ComplexCon returns to Long Beach Nov. 6 - 7 with hosts J. Balvin and Kristen Noel Crawley, performances by A$AP Rocky and Turnstile, and more shopping and drops.

Secure your spot while tickets last!

Cops in Aurora, Colorado drew their weapons on a Black woman and four children after somehow mistaking their SUV for a stolen motorcycle. 

As of Monday night, per regional outlet Denver7, an internal investigation has been launched into the officers’ behavior. According to witnesses, a police vehicle pulled behind the family, with an officer drawing a weapon on them and ordering that they exit the SUV.

Interim Chief of Police Vanessa Wilson shared a statement addressing the widely criticized handling of the incident, which ultimately saw the involvement of multiple officers as perplexed witnesses pleaded with them to consider the trauma this was causing the children.

"The people inside of the car were ordered out onto the ground, and some were placed in handcuffs," Wilson conceded in the statement. "Shortly after that, officers determined that the car was not stolen. There is a stolen vehicle with the same plate information but from a different state. The confusion may have been due, in part, to the fact that the stopped car was reported stolen earlier in the year. After realizing the mistake, officers immediately unhandcuffed everyone involved, explained what happened, and apologized."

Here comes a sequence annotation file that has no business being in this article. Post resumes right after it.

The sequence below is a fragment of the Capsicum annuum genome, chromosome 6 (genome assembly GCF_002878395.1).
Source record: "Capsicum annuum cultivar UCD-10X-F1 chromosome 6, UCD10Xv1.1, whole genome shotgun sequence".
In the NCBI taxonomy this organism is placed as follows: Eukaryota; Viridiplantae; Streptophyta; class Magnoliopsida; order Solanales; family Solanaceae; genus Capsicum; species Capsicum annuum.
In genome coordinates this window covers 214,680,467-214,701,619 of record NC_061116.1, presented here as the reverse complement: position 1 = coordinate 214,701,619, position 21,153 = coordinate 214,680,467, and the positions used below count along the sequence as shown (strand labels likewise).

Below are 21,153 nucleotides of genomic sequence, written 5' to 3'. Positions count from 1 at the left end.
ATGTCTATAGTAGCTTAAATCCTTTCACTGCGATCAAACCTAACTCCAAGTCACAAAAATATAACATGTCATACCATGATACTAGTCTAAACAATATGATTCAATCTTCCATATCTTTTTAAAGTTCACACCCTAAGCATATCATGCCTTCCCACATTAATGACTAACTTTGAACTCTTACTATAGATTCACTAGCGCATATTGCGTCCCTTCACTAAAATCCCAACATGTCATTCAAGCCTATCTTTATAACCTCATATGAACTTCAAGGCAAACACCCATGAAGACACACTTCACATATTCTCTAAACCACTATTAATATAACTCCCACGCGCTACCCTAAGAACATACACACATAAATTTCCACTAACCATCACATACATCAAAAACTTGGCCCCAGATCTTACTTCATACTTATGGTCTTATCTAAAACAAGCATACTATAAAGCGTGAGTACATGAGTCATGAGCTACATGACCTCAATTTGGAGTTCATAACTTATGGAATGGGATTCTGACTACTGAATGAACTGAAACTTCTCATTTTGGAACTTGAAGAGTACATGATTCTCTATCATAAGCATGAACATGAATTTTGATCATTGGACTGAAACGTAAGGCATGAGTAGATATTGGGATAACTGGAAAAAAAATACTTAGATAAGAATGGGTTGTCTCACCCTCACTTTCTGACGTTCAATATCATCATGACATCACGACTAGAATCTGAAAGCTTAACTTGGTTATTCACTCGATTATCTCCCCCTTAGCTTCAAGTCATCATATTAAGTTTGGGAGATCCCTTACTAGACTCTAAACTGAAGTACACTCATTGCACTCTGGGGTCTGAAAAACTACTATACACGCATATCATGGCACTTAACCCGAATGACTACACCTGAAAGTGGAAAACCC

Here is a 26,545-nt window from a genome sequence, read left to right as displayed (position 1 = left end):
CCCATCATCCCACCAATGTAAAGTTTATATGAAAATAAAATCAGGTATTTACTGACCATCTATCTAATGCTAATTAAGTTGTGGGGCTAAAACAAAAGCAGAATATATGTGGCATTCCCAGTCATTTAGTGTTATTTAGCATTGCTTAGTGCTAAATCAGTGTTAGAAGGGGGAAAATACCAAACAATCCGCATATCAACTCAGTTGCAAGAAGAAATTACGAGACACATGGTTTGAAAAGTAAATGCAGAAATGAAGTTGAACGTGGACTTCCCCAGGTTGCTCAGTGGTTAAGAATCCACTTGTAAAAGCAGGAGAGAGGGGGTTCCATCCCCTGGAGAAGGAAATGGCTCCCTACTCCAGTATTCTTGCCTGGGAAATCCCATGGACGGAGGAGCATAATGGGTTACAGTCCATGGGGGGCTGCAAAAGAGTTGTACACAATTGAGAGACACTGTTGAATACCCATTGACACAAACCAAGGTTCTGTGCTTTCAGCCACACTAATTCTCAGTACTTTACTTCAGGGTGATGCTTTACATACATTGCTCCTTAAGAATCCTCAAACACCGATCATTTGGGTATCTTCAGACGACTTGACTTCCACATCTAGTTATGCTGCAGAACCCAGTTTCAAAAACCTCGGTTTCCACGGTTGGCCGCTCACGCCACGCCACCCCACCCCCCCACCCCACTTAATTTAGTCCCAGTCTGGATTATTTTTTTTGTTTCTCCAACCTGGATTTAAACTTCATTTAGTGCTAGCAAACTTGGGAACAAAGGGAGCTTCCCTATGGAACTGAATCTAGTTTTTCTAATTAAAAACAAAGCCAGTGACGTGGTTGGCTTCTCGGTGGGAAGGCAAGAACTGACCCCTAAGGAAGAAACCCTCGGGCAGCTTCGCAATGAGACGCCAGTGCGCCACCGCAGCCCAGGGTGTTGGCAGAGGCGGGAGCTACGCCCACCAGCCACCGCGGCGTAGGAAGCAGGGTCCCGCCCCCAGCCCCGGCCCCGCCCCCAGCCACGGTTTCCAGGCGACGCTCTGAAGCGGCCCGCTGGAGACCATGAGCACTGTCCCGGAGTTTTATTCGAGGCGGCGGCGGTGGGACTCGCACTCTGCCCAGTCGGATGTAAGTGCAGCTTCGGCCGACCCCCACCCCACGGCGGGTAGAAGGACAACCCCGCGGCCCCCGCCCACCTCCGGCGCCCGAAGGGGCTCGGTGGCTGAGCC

Wilson added that  the city of Aurora will cover the cost of "age-appropriate therapy" for the family.

Brittney Gilliam, who was driving the car, spoke with CNN in an interview published early Tuesday. Gilliam was with her six-year-old daughter, 12-year-old sister, and 14-year-old and 17-year-old nieces on Sunday at the time of the officers' arrival. According to Gilliam, she and her sister, as well as her 17-year-old niece, were cuffed by police.

Gilliam, like witnesses of the officers’ behavior, noted the failure of those involved to treat the children in an appropriate manner during an incident that only occurred due to the officers' own mistakes.

"If you wanted to place me in handcuffs at that point, I would have gladly agreed to that because you had a job to do and you did it under the right protocol, but you pointed a gun at four kids and then you proceeded to start handcuffing the kids," Gilliam said.